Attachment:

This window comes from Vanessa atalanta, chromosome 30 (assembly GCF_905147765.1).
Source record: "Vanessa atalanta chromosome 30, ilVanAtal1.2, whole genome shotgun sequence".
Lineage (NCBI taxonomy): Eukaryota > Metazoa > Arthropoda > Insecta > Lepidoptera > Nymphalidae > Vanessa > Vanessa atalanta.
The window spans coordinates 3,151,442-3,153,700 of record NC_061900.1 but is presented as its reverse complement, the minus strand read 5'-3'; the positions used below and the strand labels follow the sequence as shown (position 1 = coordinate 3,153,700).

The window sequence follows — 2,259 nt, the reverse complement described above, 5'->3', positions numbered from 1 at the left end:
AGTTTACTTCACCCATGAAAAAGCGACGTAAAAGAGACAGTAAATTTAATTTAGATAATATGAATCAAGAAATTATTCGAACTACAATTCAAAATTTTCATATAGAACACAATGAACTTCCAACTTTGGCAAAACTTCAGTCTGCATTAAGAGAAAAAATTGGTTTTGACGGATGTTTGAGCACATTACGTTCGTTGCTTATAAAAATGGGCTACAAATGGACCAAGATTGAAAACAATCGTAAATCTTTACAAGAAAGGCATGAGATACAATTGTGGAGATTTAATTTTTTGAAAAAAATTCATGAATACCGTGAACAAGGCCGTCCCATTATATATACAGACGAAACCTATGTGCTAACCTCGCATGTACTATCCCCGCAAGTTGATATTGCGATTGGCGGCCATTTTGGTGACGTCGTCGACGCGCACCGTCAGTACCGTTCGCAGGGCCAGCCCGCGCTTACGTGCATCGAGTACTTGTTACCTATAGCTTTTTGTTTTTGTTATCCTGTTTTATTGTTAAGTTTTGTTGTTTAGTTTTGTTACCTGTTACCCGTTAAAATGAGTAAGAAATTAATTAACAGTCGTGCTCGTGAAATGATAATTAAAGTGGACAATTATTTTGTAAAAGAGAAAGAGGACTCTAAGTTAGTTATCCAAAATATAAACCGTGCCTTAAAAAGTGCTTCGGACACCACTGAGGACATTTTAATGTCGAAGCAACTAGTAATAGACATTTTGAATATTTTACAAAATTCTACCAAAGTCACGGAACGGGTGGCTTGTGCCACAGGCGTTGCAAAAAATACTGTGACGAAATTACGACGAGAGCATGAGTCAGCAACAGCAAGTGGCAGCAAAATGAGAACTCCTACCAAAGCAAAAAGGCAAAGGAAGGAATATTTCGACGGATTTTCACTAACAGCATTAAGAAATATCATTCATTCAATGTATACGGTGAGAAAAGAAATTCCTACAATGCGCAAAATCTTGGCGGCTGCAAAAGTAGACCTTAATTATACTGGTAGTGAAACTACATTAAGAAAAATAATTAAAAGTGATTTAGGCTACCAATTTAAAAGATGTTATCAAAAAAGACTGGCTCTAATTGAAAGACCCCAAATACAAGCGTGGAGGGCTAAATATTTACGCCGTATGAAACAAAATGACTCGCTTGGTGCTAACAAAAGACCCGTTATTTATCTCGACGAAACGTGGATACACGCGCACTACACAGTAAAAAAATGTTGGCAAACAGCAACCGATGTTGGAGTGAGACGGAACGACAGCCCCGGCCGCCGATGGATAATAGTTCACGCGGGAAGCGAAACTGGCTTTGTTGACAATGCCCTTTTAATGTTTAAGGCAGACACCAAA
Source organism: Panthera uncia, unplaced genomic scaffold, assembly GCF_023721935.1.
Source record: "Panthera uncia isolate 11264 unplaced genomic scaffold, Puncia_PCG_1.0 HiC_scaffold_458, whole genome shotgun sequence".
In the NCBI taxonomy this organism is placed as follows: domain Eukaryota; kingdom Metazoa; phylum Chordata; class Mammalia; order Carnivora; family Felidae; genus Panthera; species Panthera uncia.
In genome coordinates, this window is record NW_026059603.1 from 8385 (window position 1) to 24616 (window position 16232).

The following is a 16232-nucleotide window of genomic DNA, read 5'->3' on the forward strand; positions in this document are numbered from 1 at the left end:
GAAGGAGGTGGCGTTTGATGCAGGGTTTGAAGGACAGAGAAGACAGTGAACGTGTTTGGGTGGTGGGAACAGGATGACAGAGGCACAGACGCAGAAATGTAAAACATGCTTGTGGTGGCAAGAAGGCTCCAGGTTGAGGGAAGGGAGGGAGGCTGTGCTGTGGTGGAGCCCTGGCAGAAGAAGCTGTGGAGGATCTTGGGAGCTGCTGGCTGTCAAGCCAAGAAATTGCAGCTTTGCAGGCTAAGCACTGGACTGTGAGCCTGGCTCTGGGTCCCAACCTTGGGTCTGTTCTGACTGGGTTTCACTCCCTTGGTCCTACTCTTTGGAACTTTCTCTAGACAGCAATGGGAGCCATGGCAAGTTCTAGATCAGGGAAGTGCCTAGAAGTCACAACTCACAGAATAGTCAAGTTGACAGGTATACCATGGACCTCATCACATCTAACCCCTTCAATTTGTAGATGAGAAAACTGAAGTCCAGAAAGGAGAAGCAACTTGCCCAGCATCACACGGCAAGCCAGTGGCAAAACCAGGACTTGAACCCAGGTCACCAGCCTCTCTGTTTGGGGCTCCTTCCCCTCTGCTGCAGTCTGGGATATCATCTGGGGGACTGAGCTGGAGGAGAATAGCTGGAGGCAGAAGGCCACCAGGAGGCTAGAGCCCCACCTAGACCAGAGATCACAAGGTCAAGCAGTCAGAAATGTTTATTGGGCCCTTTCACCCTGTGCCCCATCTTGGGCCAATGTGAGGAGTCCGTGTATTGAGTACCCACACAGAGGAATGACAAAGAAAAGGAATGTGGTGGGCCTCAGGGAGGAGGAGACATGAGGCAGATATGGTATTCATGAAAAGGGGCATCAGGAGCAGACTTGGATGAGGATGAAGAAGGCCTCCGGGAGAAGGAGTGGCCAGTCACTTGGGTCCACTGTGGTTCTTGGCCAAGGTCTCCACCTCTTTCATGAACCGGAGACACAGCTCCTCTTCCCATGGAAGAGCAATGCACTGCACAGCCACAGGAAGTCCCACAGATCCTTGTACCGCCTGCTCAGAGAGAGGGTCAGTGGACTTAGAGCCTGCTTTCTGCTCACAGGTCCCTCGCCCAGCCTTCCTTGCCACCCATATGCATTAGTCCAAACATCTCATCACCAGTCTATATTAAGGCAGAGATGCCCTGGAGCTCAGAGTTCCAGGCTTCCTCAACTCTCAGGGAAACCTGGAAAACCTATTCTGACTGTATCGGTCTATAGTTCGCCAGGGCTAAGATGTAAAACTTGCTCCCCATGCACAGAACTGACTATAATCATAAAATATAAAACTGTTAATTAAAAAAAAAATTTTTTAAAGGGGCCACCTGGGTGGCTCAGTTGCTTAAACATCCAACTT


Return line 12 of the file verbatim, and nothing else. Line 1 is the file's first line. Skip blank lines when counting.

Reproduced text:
GAAGGAGGTGGCGTTTGATGCAGGGTTTGAAGGACAGAGAAGACAGTGAACGTGTTTGGGTGGTGGGAACAGGATGACAGAGGCACAGACGCAGAAATGTAAAACATGCTTGTGGTGGCAAGAAGGCTCCAGGTTGAGGGAAGGGAGGGAGGCTGTGCTGTGGTGGAGCCCTGGCAGAAGAAGCTGTGGAGGATCTTGGGAGCTGCTGGCTGTCAAGCCAAGAAATTGCAGCTTTGCAGGCTAAGCACTGGACTGTGAGCCTGGCTCTGGGTCCCAACCTTGGGTCTGTTCTGACTGGGTTTCACTCCCTTGGTCCTACTCTTTGGAACTTTCTCTAGACAGCAATGGGAGCCATGGCAAGTTCTAGATCAGGGAAGTGCCTAGAAGTCACAACTCACAGAATAGTCAAGTTGACAGGTATACCATGGACCTCATCACATCTAACCCCTTCAATTTGTAGATGAGAAAACTGAAGTCCAGAAAGGAGAAGCAACTTGCCCAGCATCACACGGCAAGCCAGTGGCAAAACCAGGACTTGAACCCAGGTCACCAGCCTCTCTGTTTGGGGCTCCTTCCCCTCTGCTGCAGTCTGGGATATCATCTGGGGGACTGAGCTGGAGGAGAATAGCTGGAGGCAGAAGGCCACCAGGAGGCTAGAGCCCCACCTAGACCAGAGATCACAAGGTCAAGCAGTCAGAAATGTTTATTGGGCCCTTTCACCCTGTGCCCCATCTTGGGCCAATGTGAGGAGTCCGTGTATTGAGTACCCACACAGAGGAATGACAAAGAAAAGGAATGTGGTGGGCCTCAGGGAGGAGGAGACATGAGGCAGATATGGTATTCATGAAAAGGGGCATCAGGAGCAGACTTGGATGAGGATGAAGAAGGCCTCCGGGAGAAGGAGTGGCCAGTCACTTGGGTCCACTGTGGTTCTTGGCCAAGGTCTCCACCTCTTTCATGAACCGGAGACACAGCTCCTCTTCCCATGGAAGAGCAATGCACTGCACAGCCACAGGAAGTCCCACAGATCCTTGTACCGCCTGCTCAGAGAGAGGGTCAGTGGACTTAGAGCCTGCTTTCTGCTCACAGGTCCCTCGCCCAGCCTTCCTTGCCACCCATATGCATTAGTCCAAACATCTCATCACCAGTCTATATTAAGGCAGAGATGCCCTGGAGCTCAGAGTTCCAGGCTTCCTCAACTCTCAGGGAAACCTGGAAAACCTATTCTGACTGTATCGGTCTATAGTTCGCCAGGGCTAAGATGTAAAACTTGCTCCCCATGCACAGAACTGACTATAATCATAAAATATAAAACTGTTAATTAAAAAAAAAATTTTTTAAAGGGGCCACCTGGGTGGCTCAGTTGCTTAAACATCCAACTT